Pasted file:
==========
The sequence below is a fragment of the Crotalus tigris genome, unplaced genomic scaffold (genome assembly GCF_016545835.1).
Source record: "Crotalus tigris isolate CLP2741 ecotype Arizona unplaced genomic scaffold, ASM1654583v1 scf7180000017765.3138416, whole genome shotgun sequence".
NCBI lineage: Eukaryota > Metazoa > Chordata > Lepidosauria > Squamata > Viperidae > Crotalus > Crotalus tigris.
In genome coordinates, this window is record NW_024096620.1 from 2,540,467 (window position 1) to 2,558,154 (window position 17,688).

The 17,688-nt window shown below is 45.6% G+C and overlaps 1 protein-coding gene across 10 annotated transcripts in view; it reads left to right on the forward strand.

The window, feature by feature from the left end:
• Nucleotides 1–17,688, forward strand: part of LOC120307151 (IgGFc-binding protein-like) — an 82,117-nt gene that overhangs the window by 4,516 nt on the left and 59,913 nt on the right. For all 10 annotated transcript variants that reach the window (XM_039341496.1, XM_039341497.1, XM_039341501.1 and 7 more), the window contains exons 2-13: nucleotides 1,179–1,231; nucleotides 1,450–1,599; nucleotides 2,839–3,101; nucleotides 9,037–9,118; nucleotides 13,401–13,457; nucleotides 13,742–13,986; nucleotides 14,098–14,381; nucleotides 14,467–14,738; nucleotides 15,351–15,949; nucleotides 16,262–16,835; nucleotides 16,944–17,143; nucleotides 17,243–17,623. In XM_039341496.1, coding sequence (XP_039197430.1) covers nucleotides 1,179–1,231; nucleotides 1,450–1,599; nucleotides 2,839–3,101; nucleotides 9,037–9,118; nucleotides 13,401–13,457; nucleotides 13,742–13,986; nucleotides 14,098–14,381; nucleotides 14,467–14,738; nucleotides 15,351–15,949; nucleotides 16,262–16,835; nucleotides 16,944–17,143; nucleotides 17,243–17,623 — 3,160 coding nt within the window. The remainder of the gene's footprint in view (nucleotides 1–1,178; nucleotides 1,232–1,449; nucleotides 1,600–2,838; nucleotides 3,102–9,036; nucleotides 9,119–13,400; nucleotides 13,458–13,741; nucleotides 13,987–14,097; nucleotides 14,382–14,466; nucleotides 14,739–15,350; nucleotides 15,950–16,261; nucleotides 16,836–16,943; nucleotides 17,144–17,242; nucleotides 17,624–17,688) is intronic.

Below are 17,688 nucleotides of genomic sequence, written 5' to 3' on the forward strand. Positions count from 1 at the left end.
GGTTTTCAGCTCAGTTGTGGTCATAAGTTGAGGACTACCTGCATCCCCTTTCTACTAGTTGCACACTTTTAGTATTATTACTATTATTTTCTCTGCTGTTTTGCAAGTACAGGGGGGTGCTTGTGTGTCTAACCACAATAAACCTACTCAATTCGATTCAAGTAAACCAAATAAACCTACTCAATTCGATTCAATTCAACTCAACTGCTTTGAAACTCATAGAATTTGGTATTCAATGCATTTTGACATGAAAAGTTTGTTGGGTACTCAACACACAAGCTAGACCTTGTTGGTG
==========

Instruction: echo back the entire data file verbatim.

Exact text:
The sequence below is a fragment of the Crotalus tigris genome, unplaced genomic scaffold (genome assembly GCF_016545835.1).
Source record: "Crotalus tigris isolate CLP2741 ecotype Arizona unplaced genomic scaffold, ASM1654583v1 scf7180000017765.3138416, whole genome shotgun sequence".
NCBI lineage: Eukaryota > Metazoa > Chordata > Lepidosauria > Squamata > Viperidae > Crotalus > Crotalus tigris.
In genome coordinates, this window is record NW_024096620.1 from 2,540,467 (window position 1) to 2,558,154 (window position 17,688).

The 17,688-nt window shown below is 45.6% G+C and overlaps 1 protein-coding gene across 10 annotated transcripts in view; it reads left to right on the forward strand.

The window, feature by feature from the left end:
• Nucleotides 1–17,688, forward strand: part of LOC120307151 (IgGFc-binding protein-like) — an 82,117-nt gene that overhangs the window by 4,516 nt on the left and 59,913 nt on the right. For all 10 annotated transcript variants that reach the window (XM_039341496.1, XM_039341497.1, XM_039341501.1 and 7 more), the window contains exons 2-13: nucleotides 1,179–1,231; nucleotides 1,450–1,599; nucleotides 2,839–3,101; nucleotides 9,037–9,118; nucleotides 13,401–13,457; nucleotides 13,742–13,986; nucleotides 14,098–14,381; nucleotides 14,467–14,738; nucleotides 15,351–15,949; nucleotides 16,262–16,835; nucleotides 16,944–17,143; nucleotides 17,243–17,623. In XM_039341496.1, coding sequence (XP_039197430.1) covers nucleotides 1,179–1,231; nucleotides 1,450–1,599; nucleotides 2,839–3,101; nucleotides 9,037–9,118; nucleotides 13,401–13,457; nucleotides 13,742–13,986; nucleotides 14,098–14,381; nucleotides 14,467–14,738; nucleotides 15,351–15,949; nucleotides 16,262–16,835; nucleotides 16,944–17,143; nucleotides 17,243–17,623 — 3,160 coding nt within the window. The remainder of the gene's footprint in view (nucleotides 1–1,178; nucleotides 1,232–1,449; nucleotides 1,600–2,838; nucleotides 3,102–9,036; nucleotides 9,119–13,400; nucleotides 13,458–13,741; nucleotides 13,987–14,097; nucleotides 14,382–14,466; nucleotides 14,739–15,350; nucleotides 15,950–16,261; nucleotides 16,836–16,943; nucleotides 17,144–17,242; nucleotides 17,624–17,688) is intronic.

Below are 17,688 nucleotides of genomic sequence, written 5' to 3' on the forward strand. Positions count from 1 at the left end.
GGTTTTCAGCTCAGTTGTGGTCATAAGTTGAGGACTACCTGCATCCCCTTTCTACTAGTTGCACACTTTTAGTATTATTACTATTATTTTCTCTGCTGTTTTGCAAGTACAGGGGGGTGCTTGTGTGTCTAACCACAATAAACCTACTCAATTCGATTCAAGTAAACCAAATAAACCTACTCAATTCGATTCAATTCAACTCAACTGCTTTGAAACTCATAGAATTTGGTATTCAATGCATTTTGACATGAAAAGTTTGTTGGGTACTCAACACACAAGCTAGACCTTGTTGGTG